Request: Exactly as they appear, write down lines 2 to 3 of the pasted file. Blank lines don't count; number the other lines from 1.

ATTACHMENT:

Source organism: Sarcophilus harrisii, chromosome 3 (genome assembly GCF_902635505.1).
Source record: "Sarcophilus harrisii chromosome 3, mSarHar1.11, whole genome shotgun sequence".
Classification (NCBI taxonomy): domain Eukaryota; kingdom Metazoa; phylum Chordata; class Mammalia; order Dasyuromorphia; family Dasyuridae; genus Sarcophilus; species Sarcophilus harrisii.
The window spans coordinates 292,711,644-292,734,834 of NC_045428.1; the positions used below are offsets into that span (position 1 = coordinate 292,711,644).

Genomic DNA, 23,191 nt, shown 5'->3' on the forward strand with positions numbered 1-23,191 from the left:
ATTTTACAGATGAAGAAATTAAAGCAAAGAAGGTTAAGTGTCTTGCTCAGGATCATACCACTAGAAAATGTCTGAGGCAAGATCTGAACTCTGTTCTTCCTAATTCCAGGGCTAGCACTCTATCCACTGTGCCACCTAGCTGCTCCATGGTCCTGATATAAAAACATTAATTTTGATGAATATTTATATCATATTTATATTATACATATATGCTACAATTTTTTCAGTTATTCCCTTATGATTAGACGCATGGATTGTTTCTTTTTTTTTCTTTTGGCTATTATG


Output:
Source record: "Sarcophilus harrisii chromosome 3, mSarHar1.11, whole genome shotgun sequence".
Classification (NCBI taxonomy): domain Eukaryota; kingdom Metazoa; phylum Chordata; class Mammalia; order Dasyuromorphia; family Dasyuridae; genus Sarcophilus; species Sarcophilus harrisii.